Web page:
(Note: this post doubles as my New York Primary preview for the GOP, since the only suspense is how many of the state’s 95 delegates Kasich and Cruz can siphon from Trump’s impending triumph. On Tuesday I’ll have a New York Primary Preview for the marginally more dramatic Democratic Primary, which will serve as conclusion to Tuesday’s “Sanders is Almost Out of Time” post.)
I feel bad for everyone talking themselves into a contested convention. I’d like to be right there with you. I really would. But it’s just not happening. I target Trump reaching 1,237 on June 7, or he’ll be so close that he’ll secure what he needs in the six weeks leading up to the Republican National Convention.
Stop living in the moment. Just because Republicans rallied to Ted Cruz in Wisconsin does not mean they’ll rally to Ted Cruz everywhere else. There are no signs that #NeverTrump has lifted him in the upcoming states, and it’s the upcoming states that will determine momentum for the home stretch.
Here is the upcoming schedule of Republican primaries between now and the end of the month:
Trump is going to win all six of those contests. The only questions are by how much and how many delegates will he net?
Here’s a quick look at each state:
New York (95 delegates)–April 19
- 14 state-wide delegates that are winner-take-all to a candidate that earns a majority, or proportional to those who receive over 20 percent if no one reaches a majority.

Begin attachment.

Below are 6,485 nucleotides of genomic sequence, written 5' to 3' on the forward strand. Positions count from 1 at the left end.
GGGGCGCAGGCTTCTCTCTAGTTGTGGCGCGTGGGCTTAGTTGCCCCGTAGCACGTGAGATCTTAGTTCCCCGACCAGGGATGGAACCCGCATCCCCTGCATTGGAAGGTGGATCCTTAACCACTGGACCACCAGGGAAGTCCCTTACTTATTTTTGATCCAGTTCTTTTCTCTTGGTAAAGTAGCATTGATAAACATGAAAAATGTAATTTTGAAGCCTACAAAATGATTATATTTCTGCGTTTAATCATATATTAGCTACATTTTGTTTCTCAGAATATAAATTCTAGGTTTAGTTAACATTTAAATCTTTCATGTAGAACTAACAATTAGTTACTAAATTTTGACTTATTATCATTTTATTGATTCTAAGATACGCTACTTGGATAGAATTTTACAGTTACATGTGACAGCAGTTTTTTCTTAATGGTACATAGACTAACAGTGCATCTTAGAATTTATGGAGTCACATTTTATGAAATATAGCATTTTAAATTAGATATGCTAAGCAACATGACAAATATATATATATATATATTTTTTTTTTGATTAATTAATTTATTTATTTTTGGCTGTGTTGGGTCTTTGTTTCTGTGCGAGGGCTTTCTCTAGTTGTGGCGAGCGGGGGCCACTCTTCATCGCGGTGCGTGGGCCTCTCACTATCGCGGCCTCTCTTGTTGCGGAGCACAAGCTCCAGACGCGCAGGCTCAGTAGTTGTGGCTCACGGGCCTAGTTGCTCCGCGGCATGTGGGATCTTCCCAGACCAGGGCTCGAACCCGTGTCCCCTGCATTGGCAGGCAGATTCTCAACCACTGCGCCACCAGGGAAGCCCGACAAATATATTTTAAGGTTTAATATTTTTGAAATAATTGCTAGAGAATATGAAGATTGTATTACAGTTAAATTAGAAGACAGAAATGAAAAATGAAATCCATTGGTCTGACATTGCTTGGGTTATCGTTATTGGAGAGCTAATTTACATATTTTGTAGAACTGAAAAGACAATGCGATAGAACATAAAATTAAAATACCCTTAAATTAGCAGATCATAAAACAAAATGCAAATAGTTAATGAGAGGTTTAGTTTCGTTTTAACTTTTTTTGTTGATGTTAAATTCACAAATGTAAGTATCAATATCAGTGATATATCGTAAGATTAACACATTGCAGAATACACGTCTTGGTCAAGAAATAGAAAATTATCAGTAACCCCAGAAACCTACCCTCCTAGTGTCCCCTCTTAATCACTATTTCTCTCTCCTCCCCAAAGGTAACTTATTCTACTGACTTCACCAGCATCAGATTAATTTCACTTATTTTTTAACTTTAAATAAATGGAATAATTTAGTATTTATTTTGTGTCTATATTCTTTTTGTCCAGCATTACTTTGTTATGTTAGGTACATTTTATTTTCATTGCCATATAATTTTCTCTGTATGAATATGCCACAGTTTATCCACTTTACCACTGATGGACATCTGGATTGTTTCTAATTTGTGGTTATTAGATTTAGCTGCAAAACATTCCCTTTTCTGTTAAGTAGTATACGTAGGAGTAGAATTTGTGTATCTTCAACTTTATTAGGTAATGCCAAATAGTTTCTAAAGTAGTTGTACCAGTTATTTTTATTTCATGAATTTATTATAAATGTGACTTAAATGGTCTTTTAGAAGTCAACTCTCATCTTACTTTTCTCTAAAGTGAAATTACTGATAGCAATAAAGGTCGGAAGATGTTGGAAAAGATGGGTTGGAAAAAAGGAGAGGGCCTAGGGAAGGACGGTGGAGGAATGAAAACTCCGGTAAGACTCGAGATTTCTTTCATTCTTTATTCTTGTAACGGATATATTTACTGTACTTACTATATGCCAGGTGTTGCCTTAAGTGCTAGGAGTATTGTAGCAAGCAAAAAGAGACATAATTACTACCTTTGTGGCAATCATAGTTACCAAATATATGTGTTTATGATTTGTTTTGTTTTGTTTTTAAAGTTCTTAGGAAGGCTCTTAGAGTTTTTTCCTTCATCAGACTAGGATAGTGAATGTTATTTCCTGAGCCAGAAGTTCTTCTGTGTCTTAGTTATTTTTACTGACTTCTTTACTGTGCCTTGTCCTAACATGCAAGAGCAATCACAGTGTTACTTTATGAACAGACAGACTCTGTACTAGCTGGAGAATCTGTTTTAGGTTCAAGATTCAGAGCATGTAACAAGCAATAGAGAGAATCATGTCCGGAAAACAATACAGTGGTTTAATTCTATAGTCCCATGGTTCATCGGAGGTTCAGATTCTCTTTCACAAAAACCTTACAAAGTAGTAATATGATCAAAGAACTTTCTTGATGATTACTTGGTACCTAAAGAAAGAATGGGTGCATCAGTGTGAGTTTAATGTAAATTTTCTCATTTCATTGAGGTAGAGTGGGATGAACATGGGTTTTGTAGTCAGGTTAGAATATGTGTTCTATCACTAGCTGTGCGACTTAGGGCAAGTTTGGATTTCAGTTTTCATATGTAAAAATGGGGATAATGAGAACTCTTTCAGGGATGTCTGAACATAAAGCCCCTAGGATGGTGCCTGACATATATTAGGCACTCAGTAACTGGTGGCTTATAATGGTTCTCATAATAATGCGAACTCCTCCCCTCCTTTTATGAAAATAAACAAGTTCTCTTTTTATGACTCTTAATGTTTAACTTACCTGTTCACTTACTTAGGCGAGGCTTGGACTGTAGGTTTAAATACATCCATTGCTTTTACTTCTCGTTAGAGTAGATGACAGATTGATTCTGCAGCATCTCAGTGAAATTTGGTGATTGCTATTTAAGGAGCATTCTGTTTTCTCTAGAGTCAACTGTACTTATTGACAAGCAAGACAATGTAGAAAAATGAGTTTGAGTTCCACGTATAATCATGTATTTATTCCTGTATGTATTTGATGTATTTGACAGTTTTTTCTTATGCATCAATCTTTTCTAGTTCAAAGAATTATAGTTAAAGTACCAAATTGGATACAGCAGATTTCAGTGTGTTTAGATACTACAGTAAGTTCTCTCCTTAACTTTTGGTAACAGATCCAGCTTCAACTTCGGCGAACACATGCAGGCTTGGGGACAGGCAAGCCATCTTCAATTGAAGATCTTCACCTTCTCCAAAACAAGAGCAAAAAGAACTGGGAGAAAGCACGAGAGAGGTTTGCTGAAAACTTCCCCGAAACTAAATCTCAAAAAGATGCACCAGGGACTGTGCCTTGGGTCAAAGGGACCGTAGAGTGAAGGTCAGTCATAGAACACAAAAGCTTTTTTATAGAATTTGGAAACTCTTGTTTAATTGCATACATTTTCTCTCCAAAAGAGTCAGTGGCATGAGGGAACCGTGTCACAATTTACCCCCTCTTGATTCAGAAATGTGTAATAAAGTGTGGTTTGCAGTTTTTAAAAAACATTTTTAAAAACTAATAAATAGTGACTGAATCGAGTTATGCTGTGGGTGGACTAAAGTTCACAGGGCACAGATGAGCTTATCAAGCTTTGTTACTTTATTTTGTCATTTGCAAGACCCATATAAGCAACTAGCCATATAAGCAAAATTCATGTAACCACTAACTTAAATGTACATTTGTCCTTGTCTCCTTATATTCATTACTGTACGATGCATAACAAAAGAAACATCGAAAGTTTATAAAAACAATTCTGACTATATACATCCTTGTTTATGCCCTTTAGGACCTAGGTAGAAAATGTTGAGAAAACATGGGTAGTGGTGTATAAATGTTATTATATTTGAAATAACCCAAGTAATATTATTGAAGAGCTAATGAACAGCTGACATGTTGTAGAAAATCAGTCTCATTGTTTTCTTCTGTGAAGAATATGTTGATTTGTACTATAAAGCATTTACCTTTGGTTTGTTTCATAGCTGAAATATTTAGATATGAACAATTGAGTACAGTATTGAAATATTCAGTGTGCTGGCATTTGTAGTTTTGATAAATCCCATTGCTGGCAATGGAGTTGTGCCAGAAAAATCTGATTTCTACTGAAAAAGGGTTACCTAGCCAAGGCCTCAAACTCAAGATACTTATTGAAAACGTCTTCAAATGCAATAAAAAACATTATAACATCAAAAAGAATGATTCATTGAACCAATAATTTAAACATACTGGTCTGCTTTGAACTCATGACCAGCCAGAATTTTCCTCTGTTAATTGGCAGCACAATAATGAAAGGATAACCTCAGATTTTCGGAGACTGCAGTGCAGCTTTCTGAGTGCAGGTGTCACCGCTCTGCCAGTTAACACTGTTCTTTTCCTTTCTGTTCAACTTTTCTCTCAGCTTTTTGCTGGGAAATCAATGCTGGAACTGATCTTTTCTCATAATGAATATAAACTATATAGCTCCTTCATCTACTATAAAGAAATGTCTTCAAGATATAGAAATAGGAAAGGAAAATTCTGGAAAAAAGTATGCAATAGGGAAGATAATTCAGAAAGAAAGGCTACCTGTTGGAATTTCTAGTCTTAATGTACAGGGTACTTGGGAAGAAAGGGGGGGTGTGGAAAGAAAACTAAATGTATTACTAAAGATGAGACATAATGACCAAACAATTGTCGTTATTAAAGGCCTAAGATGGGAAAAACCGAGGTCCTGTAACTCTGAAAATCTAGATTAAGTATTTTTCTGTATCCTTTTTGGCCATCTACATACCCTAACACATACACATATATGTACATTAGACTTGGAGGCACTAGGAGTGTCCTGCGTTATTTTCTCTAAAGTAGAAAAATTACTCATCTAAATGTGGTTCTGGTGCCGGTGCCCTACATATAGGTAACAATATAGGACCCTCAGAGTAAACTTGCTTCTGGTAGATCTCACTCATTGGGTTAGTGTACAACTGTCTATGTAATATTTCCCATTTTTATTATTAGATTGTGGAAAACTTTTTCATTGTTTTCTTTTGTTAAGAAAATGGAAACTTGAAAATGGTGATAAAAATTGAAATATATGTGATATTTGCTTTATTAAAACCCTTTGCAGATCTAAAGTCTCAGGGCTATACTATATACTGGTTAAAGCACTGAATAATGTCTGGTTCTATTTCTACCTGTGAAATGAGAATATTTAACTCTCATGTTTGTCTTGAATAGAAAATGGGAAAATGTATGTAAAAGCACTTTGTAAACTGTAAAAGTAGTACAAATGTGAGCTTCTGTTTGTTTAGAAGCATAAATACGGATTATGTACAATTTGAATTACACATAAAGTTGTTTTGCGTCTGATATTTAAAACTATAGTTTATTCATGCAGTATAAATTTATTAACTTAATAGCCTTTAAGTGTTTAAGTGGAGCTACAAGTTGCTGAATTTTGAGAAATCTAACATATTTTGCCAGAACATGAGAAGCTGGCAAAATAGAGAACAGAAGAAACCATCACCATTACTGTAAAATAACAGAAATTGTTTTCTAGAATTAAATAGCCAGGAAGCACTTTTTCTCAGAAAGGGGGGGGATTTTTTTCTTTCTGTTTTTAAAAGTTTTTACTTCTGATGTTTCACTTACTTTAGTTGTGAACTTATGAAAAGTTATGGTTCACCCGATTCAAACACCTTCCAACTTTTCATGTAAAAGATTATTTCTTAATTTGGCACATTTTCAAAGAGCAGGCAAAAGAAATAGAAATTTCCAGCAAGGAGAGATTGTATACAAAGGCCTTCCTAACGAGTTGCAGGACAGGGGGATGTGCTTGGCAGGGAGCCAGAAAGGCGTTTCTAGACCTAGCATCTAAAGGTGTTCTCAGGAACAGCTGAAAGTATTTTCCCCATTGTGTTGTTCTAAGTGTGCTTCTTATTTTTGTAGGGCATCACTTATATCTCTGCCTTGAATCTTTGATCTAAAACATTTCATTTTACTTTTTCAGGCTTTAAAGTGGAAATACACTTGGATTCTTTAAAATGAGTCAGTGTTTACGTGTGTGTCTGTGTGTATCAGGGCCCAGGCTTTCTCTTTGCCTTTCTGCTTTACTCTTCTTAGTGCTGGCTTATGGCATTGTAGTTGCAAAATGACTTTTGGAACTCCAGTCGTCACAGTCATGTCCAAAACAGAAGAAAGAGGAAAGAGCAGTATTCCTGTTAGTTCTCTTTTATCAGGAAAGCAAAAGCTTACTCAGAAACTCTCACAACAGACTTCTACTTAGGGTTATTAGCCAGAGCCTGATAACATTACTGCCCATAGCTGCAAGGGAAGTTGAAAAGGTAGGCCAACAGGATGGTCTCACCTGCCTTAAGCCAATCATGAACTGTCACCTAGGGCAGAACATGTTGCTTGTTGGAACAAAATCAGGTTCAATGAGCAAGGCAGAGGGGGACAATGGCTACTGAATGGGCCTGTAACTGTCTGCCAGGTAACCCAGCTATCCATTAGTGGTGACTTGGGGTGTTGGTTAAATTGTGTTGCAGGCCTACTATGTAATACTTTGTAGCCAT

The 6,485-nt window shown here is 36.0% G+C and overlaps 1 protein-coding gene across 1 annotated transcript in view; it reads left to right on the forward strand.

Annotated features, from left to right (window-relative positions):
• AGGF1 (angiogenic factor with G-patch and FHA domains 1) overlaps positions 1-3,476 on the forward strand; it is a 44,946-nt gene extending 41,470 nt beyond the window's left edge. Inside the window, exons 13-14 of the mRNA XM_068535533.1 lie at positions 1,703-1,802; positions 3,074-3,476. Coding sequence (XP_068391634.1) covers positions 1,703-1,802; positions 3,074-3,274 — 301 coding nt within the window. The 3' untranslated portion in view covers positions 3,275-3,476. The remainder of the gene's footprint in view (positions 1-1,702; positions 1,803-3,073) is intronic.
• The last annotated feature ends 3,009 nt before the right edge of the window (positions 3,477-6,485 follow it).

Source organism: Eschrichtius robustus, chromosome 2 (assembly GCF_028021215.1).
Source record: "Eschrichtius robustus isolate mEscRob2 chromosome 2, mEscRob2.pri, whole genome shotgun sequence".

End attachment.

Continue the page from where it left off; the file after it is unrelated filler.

- 27 districts worth 3 delegates each (81 total), WTA to a candidate that earns a majority, or 2 and 1 to the winner and runner-up if no one reaches a majority in the district.
- Polling: Trump 53.4, Kasich 22.1, Cruz 17.3
- Likely result: Trump earns around 90 delegates, give or take 5, with Kasich and Cruz splitting the rest, if any
His home state comes at the perfect time for Trump, who can wrest back momentum overnight. After a win in the Empire State, his numbers across the northeast will grow even stronger, boosting him in these April 26 states:
Connecticut (28 delegates)
- 13 state-wide delegates that are winner-take-all to a candidate that earns a majority, otherwise proportional to all candidates who earn 20 percent
- 5 districts worth 3 delegates each (15 total), WTA to the candidate that wins each district, regardless of percentage
- April Poll: Trump 50, Kasich 26, Cruz 17, and that was before a Friday night rally in Hartford.
- Likely result: After Trump wins New York big, he’ll only climb in neighboring Connecticut. Trump earns all 15 district delegates easily (since he doesn’t need a majority in a district to win its three delegates), and probably all 13 at-large delegates, though, if he’s held under 50 percent, he’d lose a few to Kasich.
Delaware (16 delegates)
- Winner-take-all state.
- No polling, but considering surrounding strength in New York, New Jersey, Pennsylvania, and Maryland, he’s probably around 50. Nevertheless, he doesn’t even have to hit 50 percent to take all the delegates.
- Likely result: Trump earns all 16 delegates with a strong plurality of the vote.
Maryland (38 delegates)
- 14 state-wide delegates winner-take-all to the leading candidate across the state, regardless of percentage
- 8 districts worth 3 delegates each (24 total), WTA to the candidate that wins each district, regardless of percentage
- Polling: Trump 40.8, Kasich 25, Cruz 23.8